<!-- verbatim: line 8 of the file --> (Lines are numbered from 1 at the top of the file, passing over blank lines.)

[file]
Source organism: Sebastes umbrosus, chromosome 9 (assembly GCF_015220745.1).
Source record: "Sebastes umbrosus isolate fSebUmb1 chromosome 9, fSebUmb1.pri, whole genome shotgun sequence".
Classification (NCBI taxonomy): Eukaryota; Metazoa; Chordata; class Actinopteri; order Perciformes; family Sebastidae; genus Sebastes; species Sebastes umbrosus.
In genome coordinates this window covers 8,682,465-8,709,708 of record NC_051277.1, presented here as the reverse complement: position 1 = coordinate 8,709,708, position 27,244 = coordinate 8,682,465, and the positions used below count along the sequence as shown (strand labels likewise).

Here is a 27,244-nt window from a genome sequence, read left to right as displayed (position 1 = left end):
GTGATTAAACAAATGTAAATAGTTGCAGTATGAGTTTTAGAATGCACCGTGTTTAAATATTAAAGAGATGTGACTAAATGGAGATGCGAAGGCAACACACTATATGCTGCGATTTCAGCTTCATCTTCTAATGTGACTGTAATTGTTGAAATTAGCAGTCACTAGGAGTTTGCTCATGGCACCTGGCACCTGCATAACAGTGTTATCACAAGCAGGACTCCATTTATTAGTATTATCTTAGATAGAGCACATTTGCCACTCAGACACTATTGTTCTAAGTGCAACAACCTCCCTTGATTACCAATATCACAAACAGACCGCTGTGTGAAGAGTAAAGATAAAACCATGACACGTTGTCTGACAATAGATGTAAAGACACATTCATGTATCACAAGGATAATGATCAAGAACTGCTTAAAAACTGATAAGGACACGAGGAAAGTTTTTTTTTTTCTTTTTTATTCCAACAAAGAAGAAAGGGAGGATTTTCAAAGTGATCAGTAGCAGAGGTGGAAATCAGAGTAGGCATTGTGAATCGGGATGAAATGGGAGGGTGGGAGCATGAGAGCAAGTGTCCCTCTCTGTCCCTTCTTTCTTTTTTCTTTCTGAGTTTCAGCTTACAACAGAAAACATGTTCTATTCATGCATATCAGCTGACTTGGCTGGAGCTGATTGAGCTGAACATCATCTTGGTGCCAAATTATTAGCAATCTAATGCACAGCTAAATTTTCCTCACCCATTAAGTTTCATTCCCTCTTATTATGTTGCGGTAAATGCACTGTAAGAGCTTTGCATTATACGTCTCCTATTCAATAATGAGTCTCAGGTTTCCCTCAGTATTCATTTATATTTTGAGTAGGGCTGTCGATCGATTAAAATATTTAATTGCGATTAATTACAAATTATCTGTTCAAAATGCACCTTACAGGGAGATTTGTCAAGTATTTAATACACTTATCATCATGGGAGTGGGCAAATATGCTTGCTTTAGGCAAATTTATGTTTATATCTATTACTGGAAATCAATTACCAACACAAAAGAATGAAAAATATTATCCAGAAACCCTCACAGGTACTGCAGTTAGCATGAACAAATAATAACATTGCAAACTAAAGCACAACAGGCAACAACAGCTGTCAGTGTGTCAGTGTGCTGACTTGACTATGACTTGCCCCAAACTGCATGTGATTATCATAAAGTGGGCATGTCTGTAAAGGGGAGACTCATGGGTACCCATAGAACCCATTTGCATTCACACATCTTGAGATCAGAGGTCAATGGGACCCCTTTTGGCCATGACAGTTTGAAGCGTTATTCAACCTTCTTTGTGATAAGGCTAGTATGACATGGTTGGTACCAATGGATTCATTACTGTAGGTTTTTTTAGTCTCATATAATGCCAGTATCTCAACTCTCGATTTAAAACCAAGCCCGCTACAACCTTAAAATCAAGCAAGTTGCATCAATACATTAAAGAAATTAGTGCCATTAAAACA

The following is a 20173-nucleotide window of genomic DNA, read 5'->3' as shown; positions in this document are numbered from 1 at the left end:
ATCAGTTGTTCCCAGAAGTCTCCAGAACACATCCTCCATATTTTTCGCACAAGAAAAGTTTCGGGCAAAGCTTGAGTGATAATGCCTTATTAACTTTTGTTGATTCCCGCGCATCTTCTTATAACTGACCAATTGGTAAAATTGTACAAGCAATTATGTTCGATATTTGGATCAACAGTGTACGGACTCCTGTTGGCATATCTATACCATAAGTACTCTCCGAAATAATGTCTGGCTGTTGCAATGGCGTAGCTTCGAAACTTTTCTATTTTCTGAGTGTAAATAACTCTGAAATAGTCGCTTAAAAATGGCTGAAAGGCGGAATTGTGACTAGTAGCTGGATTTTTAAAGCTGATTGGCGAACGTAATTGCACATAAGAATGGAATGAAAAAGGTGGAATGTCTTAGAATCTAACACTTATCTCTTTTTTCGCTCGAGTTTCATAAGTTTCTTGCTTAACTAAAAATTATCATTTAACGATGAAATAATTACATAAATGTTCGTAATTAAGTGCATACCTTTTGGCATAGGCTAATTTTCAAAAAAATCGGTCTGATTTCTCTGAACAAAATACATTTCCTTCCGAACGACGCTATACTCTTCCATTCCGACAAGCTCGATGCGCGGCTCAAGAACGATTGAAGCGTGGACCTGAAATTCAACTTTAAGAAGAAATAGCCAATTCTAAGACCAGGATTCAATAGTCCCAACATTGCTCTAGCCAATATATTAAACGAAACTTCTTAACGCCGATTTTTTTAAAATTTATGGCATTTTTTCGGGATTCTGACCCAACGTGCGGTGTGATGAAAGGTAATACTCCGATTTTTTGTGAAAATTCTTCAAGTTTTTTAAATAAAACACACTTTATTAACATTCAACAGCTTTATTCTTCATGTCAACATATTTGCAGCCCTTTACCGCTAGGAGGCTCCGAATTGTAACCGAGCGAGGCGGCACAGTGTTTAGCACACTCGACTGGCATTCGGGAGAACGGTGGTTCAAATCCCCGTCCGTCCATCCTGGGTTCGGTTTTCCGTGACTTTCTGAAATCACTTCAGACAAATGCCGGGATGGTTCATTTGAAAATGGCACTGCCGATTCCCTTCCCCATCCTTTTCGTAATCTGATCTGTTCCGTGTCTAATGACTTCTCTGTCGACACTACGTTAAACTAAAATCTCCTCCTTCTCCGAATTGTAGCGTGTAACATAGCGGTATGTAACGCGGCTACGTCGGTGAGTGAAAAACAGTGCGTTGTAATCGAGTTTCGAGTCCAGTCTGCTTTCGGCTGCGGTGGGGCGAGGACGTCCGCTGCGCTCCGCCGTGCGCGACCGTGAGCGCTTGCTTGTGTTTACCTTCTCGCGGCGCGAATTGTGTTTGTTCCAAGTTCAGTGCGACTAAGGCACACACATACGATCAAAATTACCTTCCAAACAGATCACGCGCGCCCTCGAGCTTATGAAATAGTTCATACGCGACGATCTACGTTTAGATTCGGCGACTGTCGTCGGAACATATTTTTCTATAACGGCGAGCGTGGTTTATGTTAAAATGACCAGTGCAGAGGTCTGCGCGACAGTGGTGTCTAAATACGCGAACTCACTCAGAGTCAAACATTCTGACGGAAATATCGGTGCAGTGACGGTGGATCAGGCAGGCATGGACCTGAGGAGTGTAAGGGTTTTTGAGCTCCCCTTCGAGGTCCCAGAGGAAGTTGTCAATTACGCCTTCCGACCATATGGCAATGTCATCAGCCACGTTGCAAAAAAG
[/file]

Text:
ATCAGTTGTTCCCAGAAGTCTCCAGAACACATCCTCCATATTTTTCGCACAAGAAAAGTTTCGGGCAAAGCTTGAGTGATAATGCCTTATTAACTTTTGTTGATTCCCGCGCATCTTCTTATAACTGACCAATTGGTAAAATTGTACAAGCAATTATGTTCGATATTTGGATCAACAGTGTACGGACTCCTGTTGGCATATCTATACCATAAGTACTCTCCGAAATAATGTCTGGCTGTTGCAATGGCGTAGCTTCGAAACTTTTCTATTTTCTGAGTGTAAATAACTCTGAAATAGTCGCTTAAAAATGGCTGAAAGGCGGAATTGTGACTAGTAGCTGGATTTTTAAAGCTGATTGGCGAACGTAATTGCACATAAGAATGGAATGAAAAAGGTGGAATGTCTTAGAATCTAACACTTATCTCTTTTTTCGCTCGAGTTTCATAAGTTTCTTGCTTAACTAAAAATTATCATTTAACGATGAAATAATTACATAAATGTTCGTAATTAAGTGCATACCTTTTGGCATAGGCTAATTTTCAAAAAAATCGGTCTGATTTCTCTGAACAAAATACATTTCCTTCCGAACGACGCTATACTCTTCCATTCCGACAAGCTCGATGCGCGGCTCAAGAACGATTGAAGCGTGGACCTGAAATTCAACTTTAAGAAGAAATAGCCAATTCTAAGACCAGGATTCAATAGTCCCAACATTGCTCTAGCCAATATATTAAACGAAACTTCTTAACGCCGATTTTTTTAAAATTTATGGCATTTTTTCGGGATTCTGACCCAACGTGCGGTGTGATGAAAGGTAATACTCCGATTTTTTGTGAAAATTCTTCAAGTTTTTTAAATAAAACACACTTTATTAACATTCAACAGCTTTATTCTTCATGTCAACATATTTGCAGCCCTTTACCGCTAGGAGGCTCCGAATTGTAACCGAGCGAGGCGGCACAGTGTTTAGCACACTCGACTGGCATTCGGGAGAACGGTGGTTCAAATCCCCGTCCGTCCATCCTGGGTTCGGTTTTCCGTGACTTTCTGAAATCACTTCAGACAAATGCCGGGATGGTTCATTTGAAAATGGCACTGCCGATTCCCTTCCCCATCCTTTTCGTAATCTGATCTGTTCCGTGTCTAATGACTTCTCTGTCGACACTACGTTAAACTAAAATCTCCTCCTTCTCCGAATTGTAGCGTGTAACATAGCGGTATGTAACGCGGCTACGTCGGTGAGTGAAAAACAGTGCGTTGTAATCGAGTTTCGAGTCCAGTCTGCTTTCGGCTGCGGTGGGGCGAGGACGTCCGCTGCGCTCCGCCGTGCGCGACCGTGAGCGCTTGCTTGTGTTTACCTTCTCGCGGCGCGAATTGTGTTTGTTCCAAGTTCAGTGCGACTAAGGCACACACATACGATCAAAATTACCTTCCAAACAGATCACGCGCGCCCTCGAGCTTATGAAATAGTTCATACGCGACGATCTACGTTTAGATTCGGCGACTGTCGTCGGAACATATTTTTCTATAACGGCGAGCGTGGTTTATGTTAAAATGACCAGTGCAGAGGTCTGCGCGACAGTGGTGTCTAAATACGCGAACTCACTCAGAGTCAAACATTCTGACGGAAATATCGGTGCAGTGACGGTGGATCAGGCAGGCATGGACCTGAGGAGTGTAAGGGTTTTTGAGCTCCCCTTCGAGGTCCCAGAGGAAGTTGTCAATTACGCCTTCCGACCATATGGCAATGTCATCAGCCACGTTGCAAAAAAG